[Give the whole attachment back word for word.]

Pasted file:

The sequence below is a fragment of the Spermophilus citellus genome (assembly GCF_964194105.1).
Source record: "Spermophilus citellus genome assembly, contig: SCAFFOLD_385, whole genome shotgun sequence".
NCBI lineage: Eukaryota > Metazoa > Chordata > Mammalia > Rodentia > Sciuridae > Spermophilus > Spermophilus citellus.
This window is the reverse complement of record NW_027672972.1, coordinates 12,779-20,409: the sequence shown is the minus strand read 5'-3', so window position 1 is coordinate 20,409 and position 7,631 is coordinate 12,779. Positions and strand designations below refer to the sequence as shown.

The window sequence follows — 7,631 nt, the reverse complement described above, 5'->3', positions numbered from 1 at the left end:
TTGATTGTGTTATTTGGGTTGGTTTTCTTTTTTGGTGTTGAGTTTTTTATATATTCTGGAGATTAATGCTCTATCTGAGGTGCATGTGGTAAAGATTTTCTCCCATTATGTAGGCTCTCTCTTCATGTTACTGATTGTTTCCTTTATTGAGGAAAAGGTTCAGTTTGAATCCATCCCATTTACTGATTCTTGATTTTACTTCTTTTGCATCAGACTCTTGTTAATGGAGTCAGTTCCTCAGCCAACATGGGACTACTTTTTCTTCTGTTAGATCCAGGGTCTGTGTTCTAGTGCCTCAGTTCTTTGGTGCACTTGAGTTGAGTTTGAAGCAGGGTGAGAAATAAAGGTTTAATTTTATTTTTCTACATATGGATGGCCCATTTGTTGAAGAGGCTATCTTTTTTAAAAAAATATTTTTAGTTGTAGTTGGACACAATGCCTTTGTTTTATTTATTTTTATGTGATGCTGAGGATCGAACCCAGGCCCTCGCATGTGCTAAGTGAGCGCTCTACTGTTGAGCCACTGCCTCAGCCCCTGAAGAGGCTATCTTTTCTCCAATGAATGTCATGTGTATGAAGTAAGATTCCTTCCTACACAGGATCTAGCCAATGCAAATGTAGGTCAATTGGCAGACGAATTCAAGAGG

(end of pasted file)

The sequence below is a fragment of the Spermophilus citellus genome (assembly GCF_964194105.1).
Source record: "Spermophilus citellus genome assembly, contig: SCAFFOLD_385, whole genome shotgun sequence".
NCBI lineage: Eukaryota > Metazoa > Chordata > Mammalia > Rodentia > Sciuridae > Spermophilus > Spermophilus citellus.
This window is the reverse complement of record NW_027672972.1, coordinates 12,779-20,409: the sequence shown is the minus strand read 5'-3', so window position 1 is coordinate 20,409 and position 7,631 is coordinate 12,779. Positions and strand designations below refer to the sequence as shown.

The window sequence follows — 7,631 nt, the reverse complement described above, 5'->3', positions numbered from 1 at the left end:
TTGATTGTGTTATTTGGGTTGGTTTTCTTTTTTGGTGTTGAGTTTTTTATATATTCTGGAGATTAATGCTCTATCTGAGGTGCATGTGGTAAAGATTTTCTCCCATTATGTAGGCTCTCTCTTCATGTTACTGATTGTTTCCTTTATTGAGGAAAAGGTTCAGTTTGAATCCATCCCATTTACTGATTCTTGATTTTACTTCTTTTGCATCAGACTCTTGTTAATGGAGTCAGTTCCTCAGCCAACATGGGACTACTTTTTCTTCTGTTAGATCCAGGGTCTGTGTTCTAGTGCCTCAGTTCTTTGGTGCACTTGAGTTGAGTTTGAAGCAGGGTGAGAAATAAAGGTTTAATTTTATTTTTCTACATATGGATGGCCCATTTGTTGAAGAGGCTATCTTTTTTAAAAAAATATTTTTAGTTGTAGTTGGACACAATGCCTTTGTTTTATTTATTTTTATGTGATGCTGAGGATCGAACCCAGGCCCTCGCATGTGCTAAGTGAGCGCTCTACTGTTGAGCCACTGCCTCAGCCCCTGAAGAGGCTATCTTTTCTCCAATGAATGTCATGTGTATGAAGTAAGATTCCTTCCTACACAGGATCTAGCCAATGCAAATGTAGGTCAATTGGCAGACGAATTCAAGAGG